String ’em up

After a summer of bead making, when the cooler weather arrives, it is time to string up your creations into wearable jewelry.  There are so many ways to do this, but the very simplest is to wear a bead on a ribbon or leather cord.  Another easy way is with flexible beading wire and crimping tools.  With a crushable tube of silver (a crimp bead) you can secure the wire to the end clasps to finish your strand.

Finished strand of beads with loose seed beads

Here I have a blue green center bead I made with some companion beads – seed beads and some slightly larger beads for more color and contrast.

A variation on this would be to have three or more strands of smaller beads holding that larger center bead, the multi-strand necklace.  Next time I will have a knit tube of seed beads forming the necklace to show off, stay tuned.

the mo report

Hello Mo fans!

Sawdust and Nims

The cats are settling in to their new home.   Miss Nimbus has been quite interested in vertical exploration.  I have often seen her up on the roof of the garage, and one time she exited that roof along a tree branch, threading her way over to the neighbor’s garage roof, with the pale orange cat in close pursuit.

Let’s dub this pale orange cat Sawdust cat.  It is not as mean a bully as Creamsicle cat, and often comes to watch from a polite distance when I am doing yard work.  Here is a shot of Sawdust cat checking out Nims on the shed roof.

Oh yes, she found her way up onto a new roof, and did not quite know how to get down.  I put the ladder out for her, but she opted instead for a leap into the giant boxwood bush, a seven foot monster I refer to as Senor Mosh Pit, as the only way I can reach to prune the top is to lay a towel on the bush and surf across the top to reach the back corners.

Nims and Senor Mosh Pit

It was near the end of the day when I shot these photos, hence the dusky quality, but the actions were quite entertaining.  Click on the images for a closer view.

The new studio

The new Aura Sun Arts glass studio is nearly ready for action.

new studio in a sunny corner

I have the glass canes in easy reach, and ones in current use arrayed on a hotplate.  A second hotplate on the left out of view keeps the finished beads warm as they slowly cool down, a process called annealing.   The sunny window will give me plenty of ventilation, as will the fan.  I still need a warm enough day to keep the glass happy.

Now that I am back in Seattle I will have to make a pilgrimage to the Tacoma Museum of Glass.  I saw a delightful special on Evening Magazine featuring their exhibit of glass designed by children.  52 different fantastical sketches by children were made up into finished pieces by the glass professionals, who had a great deal of fun in the process.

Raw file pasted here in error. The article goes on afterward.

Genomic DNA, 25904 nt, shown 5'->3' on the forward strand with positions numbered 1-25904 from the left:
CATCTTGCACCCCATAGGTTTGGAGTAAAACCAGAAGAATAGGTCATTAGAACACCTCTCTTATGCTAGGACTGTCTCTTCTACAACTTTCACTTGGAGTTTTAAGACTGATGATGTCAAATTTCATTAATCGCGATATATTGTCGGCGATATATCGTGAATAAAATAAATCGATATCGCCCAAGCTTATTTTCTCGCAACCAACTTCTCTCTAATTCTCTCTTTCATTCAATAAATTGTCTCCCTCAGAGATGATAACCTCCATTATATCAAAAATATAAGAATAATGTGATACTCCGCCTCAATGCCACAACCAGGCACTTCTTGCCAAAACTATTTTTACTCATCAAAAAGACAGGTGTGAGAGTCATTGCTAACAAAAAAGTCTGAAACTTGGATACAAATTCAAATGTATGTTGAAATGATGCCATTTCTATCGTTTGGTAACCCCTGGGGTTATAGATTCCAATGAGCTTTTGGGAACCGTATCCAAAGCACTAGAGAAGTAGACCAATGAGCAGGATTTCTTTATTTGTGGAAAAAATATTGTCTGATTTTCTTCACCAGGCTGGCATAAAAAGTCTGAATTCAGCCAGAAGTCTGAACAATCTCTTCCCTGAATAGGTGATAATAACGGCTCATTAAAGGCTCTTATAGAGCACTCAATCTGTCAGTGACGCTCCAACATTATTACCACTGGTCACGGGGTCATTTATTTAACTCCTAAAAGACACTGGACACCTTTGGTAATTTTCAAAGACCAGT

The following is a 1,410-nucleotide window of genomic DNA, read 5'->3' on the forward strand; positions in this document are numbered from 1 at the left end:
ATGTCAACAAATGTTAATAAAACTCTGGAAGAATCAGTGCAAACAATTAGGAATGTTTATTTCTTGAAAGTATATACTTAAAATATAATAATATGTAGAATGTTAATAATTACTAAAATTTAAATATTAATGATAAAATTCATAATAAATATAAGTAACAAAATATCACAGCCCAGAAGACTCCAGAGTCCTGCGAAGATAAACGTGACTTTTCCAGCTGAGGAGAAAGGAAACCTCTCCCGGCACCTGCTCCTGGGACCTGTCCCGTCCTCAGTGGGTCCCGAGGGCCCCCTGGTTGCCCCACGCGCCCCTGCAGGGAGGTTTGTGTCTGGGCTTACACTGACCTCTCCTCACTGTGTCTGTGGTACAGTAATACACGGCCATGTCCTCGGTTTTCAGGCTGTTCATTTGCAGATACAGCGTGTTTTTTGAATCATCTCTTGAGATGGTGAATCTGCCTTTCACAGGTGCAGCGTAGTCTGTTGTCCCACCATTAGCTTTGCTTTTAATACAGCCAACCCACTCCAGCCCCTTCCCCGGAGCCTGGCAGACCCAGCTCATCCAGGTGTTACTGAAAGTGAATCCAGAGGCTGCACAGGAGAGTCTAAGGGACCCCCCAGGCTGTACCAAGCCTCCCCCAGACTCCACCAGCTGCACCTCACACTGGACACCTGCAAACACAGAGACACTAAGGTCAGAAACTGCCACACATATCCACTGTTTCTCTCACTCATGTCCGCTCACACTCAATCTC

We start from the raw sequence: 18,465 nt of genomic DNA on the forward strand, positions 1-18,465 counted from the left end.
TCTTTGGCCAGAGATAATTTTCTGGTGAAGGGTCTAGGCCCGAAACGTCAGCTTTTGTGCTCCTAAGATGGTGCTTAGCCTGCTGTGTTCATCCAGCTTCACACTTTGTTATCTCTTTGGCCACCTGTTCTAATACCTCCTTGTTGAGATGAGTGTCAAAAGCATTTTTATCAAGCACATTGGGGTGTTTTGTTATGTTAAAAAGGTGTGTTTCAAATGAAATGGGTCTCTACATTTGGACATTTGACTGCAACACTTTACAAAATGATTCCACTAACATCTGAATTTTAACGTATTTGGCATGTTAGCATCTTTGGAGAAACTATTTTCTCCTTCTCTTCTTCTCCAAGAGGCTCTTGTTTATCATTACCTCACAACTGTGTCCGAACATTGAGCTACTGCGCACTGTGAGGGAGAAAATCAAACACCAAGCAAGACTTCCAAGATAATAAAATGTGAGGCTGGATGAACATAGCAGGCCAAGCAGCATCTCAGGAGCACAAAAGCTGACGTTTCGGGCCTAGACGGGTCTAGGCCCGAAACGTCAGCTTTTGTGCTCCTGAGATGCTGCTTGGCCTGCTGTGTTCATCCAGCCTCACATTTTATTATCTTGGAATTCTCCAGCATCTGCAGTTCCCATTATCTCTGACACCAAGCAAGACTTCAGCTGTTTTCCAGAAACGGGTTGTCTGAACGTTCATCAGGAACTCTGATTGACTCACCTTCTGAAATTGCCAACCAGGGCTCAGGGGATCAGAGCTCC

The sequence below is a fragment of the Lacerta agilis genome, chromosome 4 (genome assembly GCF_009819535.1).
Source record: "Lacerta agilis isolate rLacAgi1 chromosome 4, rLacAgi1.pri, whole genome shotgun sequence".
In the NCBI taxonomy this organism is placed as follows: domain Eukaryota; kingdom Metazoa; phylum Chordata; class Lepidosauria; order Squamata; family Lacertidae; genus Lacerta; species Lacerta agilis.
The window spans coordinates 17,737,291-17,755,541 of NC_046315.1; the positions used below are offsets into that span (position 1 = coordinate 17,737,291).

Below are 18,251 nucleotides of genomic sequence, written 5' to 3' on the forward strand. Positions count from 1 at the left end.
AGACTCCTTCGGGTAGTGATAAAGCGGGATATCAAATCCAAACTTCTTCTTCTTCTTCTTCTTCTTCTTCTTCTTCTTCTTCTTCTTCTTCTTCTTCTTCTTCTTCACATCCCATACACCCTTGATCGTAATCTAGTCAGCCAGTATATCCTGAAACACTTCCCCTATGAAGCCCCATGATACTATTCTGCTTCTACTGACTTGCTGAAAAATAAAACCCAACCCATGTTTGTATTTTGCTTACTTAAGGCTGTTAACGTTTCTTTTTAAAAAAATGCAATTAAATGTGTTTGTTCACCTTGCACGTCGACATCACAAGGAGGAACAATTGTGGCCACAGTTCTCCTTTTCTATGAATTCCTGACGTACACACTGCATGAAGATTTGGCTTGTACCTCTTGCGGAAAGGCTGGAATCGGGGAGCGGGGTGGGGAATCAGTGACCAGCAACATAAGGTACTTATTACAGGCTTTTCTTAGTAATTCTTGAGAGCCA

The links above will show you a video and a slide show of some of the featured work.  Here is a cucumber guy by kdg.


the mo report

Hello Mo fans!

The Mo report is back, after a break to relocate to Seattle from Medford.  We will miss the deer in the backyard, but Mo is glad to be on familiar turf and Miss Nimbus adores the place.

I have noticed Mr Mo is a little hesitant about going outside lately.  He must be intimidated by the neighborhood bullies.  I encourage him to go out now and then, but he seems to enjoy luxuriating in a spot near a sunny window, usually lying half in sun and half in shadow.

Mo finds a sunbeam

This funky old farmhouse has a door at the foot of the stairs, and I have cut a small cat portal in this door so the cats have free passage.  I try to keep this door closed so the heat doesn’t all drift up the stairwell. Sometimes the cats knock the door open, like when Mo tries to drag his stuffed buddy Heath through the opening.  In the wee hours of the morning I heard Mo open this door and I trotted down and slammed it so it was securely shut before going back to sleep.

Heath hanging out the cat door

Ha ha, morning arrives and when I try to open the door the handle is not turning the latch and then it falls out of the door, leaving me trapped in the attic.  Kicking the door didn’t free me and I feared having to climb out an upstairs window and leap for a tree.  Luckily I found a pair of cuticle scissors and used those in the lock mechanism to twist the latch free.

The nerve of that trickster Mo.  I suppose he loosened the screw on the doorknob too.  It is fixed now, and it’s a good lesson to consider one of those attic escape ladders.  That and a spring so the door shuts itself!